The Symposium

Diabetes, cardiovascular disease and cancer, which are responsible for nearly two-thirds of deaths annually in the United States, are exacerbated by the epidemics of obesity and diabetes. The economic toll nationally is nearly three-quarters of a trillion dollars. Yet, underlying these diseases are social trends that reduce physical activity and increase calorie consumption – and the continued use of tobacco. We face significant social challenges without an organized system for providing effective prevention to the masses. Although much of that burden could be avoided if we simply applied what we already know about effective prevention and risk reduction, our current efforts do not match our knowledge, and our investments in prevention are miniscule. We seem helpless even to slow these spiraling epidemics in the world’s wealthiest and most technologically sophisticated country.

 

Although we have a wealth of ideas for prevention, our delivery essentially is limited to the treatment of those already sick. Socially and economically this is an unsustainable strategy. In an effort to remedy this situation, the American Heart Association, the American Diabetes Association and the American Cancer Society created a collaborative effort to promote increased investment in prevention, called Every Day Choices.
It is time for us all to respond to this health crisis by creating awareness that prevention is the most reasonable, desirable and effective tool to address these major health issues.

 

The UT System has risen to this national challenge with a proposal to establish itself as a model of primary prevention and wellness in Texas. The enormous influence of this major teaching and research system would be used to develop novel approaches to promote primary prevention to all Texans through example, education, research and collaboration with lawmakers and communities. This effort is being launched through the UT System with a Primary Prevention and Wellness Symposium. We believe this grass-roots effort would be an effective mechanism to overcome barriers to increased investment in prevention and wellness.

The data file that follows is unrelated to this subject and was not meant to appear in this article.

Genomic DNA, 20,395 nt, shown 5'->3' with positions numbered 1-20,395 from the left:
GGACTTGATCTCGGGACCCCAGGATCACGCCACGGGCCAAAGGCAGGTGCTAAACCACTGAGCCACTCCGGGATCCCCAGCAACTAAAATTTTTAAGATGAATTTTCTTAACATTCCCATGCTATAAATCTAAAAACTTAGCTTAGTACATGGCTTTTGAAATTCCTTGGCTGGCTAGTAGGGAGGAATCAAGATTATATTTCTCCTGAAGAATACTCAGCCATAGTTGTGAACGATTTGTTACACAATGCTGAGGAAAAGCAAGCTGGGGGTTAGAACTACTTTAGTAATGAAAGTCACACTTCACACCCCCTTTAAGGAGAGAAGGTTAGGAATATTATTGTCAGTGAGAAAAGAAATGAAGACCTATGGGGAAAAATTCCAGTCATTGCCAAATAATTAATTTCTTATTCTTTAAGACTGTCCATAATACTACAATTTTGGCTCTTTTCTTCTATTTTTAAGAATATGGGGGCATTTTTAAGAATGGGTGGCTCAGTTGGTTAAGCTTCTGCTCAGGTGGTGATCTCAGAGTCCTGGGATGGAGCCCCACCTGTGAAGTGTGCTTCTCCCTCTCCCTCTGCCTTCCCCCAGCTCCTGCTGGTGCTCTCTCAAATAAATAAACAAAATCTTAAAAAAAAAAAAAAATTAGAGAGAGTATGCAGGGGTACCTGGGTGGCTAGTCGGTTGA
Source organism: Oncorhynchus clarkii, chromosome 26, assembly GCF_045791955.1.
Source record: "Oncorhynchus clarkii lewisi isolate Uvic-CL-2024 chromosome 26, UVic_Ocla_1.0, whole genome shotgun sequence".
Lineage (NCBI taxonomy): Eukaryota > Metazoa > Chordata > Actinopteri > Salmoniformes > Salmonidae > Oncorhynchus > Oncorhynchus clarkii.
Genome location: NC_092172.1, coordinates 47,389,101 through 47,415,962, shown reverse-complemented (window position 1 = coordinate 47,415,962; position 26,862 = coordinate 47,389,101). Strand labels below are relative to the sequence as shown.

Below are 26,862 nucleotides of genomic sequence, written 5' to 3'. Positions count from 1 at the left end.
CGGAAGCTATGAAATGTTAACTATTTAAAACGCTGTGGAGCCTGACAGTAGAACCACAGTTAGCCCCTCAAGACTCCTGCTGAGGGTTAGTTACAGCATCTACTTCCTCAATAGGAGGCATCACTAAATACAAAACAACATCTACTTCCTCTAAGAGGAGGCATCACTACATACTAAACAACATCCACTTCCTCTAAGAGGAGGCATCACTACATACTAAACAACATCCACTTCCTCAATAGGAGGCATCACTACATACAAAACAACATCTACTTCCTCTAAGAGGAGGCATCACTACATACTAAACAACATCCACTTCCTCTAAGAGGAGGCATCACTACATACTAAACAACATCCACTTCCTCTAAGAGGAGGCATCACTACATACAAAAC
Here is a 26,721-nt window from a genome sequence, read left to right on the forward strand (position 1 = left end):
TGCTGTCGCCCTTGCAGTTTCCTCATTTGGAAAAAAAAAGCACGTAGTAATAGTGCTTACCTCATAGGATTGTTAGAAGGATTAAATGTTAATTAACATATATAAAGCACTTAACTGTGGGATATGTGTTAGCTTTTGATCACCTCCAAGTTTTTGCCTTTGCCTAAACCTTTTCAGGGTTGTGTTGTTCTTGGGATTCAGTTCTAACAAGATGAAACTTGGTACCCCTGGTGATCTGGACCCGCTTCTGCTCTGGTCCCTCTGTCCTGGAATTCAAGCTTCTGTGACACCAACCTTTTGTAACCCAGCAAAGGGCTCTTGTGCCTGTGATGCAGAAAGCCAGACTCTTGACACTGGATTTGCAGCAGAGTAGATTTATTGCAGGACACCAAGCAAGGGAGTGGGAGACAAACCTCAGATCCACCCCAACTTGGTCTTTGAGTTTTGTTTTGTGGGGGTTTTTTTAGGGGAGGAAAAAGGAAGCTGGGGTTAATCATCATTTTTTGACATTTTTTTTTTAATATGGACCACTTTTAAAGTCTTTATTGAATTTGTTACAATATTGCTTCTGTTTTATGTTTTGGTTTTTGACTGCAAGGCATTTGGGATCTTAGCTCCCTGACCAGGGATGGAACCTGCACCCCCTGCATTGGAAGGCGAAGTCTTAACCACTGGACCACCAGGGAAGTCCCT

Objective/outcomes of the Meeting

  • Establish Primary Prevention and Wellness as a priority for all UT System institutions
  • Develop recommendations for policies that lead to implementation of prevention and wellness programs for faculty, staff and students at all UT System institutions
  • Develop recommendations for resources for implementation of prevention and wellness programs in the UT System and measure their impact
  • Develop recommendations for preparing graduates of UT System institutions, especially professional schools, as leaders who will promote a culture of prevention and wellness in professional environments such as:
    • K-12 teachers and administrators
    • Business and law school graduates
    • Health professions graduates
  • Establish the UT System as the national leader in this area with the capacity to share expertise with other programs